Cholesterol is naturally produced by the liver. It is then transported by proteins via the bloodstream throughout the body. Cholesterol is an important constituent of the human body as it helps the cell membranes to grow, it also helps produce hormones, Vitamin D and bile juices to digest fat.
While Cholesterol is a necessary part of our body’s core functionality, it’s important to remember that if Cholesterol levels cross recommended limits, it can lead to serious health issues like Stroke, Heart attack etc.
Before we discuss the triggers that lead to high Cholesterol, it is important to know the types of fats that carry the substance. These are as follows:
- Saturated Fats – are found mostly in meats and dairy products. These produce more bad cholesterol (LDL)
- Unsaturated Fats – are found mostly in fish, plants, nuts, seeds, beans and vegetable oil. Some unsaturated fats help the liver to break down the saturated fats.
- Trans Fats – are usually found in fried, baked and packaged foods. These are unhealthy fats and cause the level of bad cholesterol (LDL) to go up and the level of good cholesterol (HDL) to go down.
There are five major factors that can cause high Cholesterol:
- Dietary choices – A significant amount of people nowadays depend on processed foods, canned foods etc for their nutritional requirements as they are tastier and easy to prepare for consumption. But processed or canned foods have many health implications. It is important to know the types of fats associated with the food one chooses. Consumption of Omega 3 fatty acids, Vitamin E and Amino Acids is advisable. The cooking technique is also a contributory factor. Boiling, grilling, and using an air fryer are healthier options rather than deep frying one’s favourite foods
- Leading a sedentary lifestyle – When one is not active, the body loses its ability to convert fat into energy. Regular exercises like a brisk walk of 30 minutes, walking, running, cycling, or jumping rope are cardiovascular activities which help control Cholesterol levels.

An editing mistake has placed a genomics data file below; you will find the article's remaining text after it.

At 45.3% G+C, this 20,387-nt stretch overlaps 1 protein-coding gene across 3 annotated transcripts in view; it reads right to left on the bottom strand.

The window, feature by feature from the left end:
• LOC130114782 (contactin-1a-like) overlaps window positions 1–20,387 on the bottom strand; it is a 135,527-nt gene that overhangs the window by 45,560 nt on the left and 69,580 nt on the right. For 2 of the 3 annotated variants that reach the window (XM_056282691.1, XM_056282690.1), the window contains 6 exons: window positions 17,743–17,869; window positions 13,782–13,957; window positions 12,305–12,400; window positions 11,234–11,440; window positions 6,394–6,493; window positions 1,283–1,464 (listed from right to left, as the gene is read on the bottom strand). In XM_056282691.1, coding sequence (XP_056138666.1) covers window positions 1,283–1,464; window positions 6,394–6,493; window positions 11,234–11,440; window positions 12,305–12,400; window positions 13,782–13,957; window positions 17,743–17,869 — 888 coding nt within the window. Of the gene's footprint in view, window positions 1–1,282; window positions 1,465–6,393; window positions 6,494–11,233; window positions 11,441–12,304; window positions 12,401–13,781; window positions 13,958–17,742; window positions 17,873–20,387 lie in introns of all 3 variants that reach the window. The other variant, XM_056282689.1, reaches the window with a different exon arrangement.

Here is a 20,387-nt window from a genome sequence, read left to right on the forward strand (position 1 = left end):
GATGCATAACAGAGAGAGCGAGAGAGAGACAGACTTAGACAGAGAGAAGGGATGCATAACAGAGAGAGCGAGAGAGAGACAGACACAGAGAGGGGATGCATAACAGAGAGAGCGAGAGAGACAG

- Obesity – People who are obese or overweight are likely to have higher cholesterol than the ones with a healthy weight. One should monitor their weight and make necessary changes in their diet and lifestyle. If you’re overweight, then cutting down to a healthier weight will help to reduce the chances of high cholesterol.
- Stress – If one doesn’t manage stress efficiently, they can end up becoming more prone to cardiovascular diseases and high cholesterol. Stress affects the process of removing lipids from your bloodstream. It also affects a person’s moods and makes way for unhealthy food habits to curb stress. One should take out time from a busy schedule, even if it is 10-15 minutes a day, for daily relaxation exercises and/or meditation. The self-awareness this promotes is sure to help one choose a healthy lifestyle.
- Excessive alcohol consumption – Taking alcohol in excess affects the functioning of the liver, heart and arteries. It results in the build-up of harmful fats in your arteries. If one is addicted to alcohol, then they should seek professional help.
Adapting to a healthy lifestyle at a young age is advisable as it helps prevent the incidence of high Cholesterol levels later. If the ailment runs in the family, the person is more likely to suffer from it and should pay attention to prevention. Regular checkups go a long way in avoiding and managing High Cholesterol as well.